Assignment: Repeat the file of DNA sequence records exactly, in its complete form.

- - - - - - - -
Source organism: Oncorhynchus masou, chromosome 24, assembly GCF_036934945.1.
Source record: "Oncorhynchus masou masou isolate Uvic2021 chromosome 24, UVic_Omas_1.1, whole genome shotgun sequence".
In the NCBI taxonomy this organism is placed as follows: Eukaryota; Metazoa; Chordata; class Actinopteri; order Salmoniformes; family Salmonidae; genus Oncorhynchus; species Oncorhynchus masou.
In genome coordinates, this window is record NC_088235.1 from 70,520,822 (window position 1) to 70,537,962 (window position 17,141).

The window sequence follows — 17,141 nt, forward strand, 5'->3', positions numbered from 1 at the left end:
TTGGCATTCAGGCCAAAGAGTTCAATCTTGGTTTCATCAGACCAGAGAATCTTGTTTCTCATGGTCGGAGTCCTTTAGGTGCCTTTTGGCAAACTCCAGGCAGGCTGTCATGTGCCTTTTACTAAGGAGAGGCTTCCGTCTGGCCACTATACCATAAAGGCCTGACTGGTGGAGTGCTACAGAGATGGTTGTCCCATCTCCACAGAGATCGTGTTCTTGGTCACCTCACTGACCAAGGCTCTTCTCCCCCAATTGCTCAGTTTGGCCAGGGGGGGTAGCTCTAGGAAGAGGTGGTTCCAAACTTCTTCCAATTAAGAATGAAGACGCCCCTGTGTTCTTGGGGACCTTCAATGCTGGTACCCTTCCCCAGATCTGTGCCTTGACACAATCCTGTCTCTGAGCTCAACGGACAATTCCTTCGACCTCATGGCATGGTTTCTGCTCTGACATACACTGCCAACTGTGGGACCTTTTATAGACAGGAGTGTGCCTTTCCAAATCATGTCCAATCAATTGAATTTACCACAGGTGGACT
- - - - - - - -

Source organism: Oncorhynchus masou, chromosome 24, assembly GCF_036934945.1.
Source record: "Oncorhynchus masou masou isolate Uvic2021 chromosome 24, UVic_Omas_1.1, whole genome shotgun sequence".
In the NCBI taxonomy this organism is placed as follows: Eukaryota; Metazoa; Chordata; class Actinopteri; order Salmoniformes; family Salmonidae; genus Oncorhynchus; species Oncorhynchus masou.
In genome coordinates, this window is record NC_088235.1 from 70,520,822 (window position 1) to 70,537,962 (window position 17,141).

The window sequence follows — 17,141 nt, forward strand, 5'->3', positions numbered from 1 at the left end:
TTGGCATTCAGGCCAAAGAGTTCAATCTTGGTTTCATCAGACCAGAGAATCTTGTTTCTCATGGTCGGAGTCCTTTAGGTGCCTTTTGGCAAACTCCAGGCAGGCTGTCATGTGCCTTTTACTAAGGAGAGGCTTCCGTCTGGCCACTATACCATAAAGGCCTGACTGGTGGAGTGCTACAGAGATGGTTGTCCCATCTCCACAGAGATCGTGTTCTTGGTCACCTCACTGACCAAGGCTCTTCTCCCCCAATTGCTCAGTTTGGCCAGGGGGGGTAGCTCTAGGAAGAGGTGGTTCCAAACTTCTTCCAATTAAGAATGAAGACGCCCCTGTGTTCTTGGGGACCTTCAATGCTGGTACCCTTCCCCAGATCTGTGCCTTGACACAATCCTGTCTCTGAGCTCAACGGACAATTCCTTCGACCTCATGGCATGGTTTCTGCTCTGACATACACTGCCAACTGTGGGACCTTTTATAGACAGGAGTGTGCCTTTCCAAATCATGTCCAATCAATTGAATTTACCACAGGTGGACT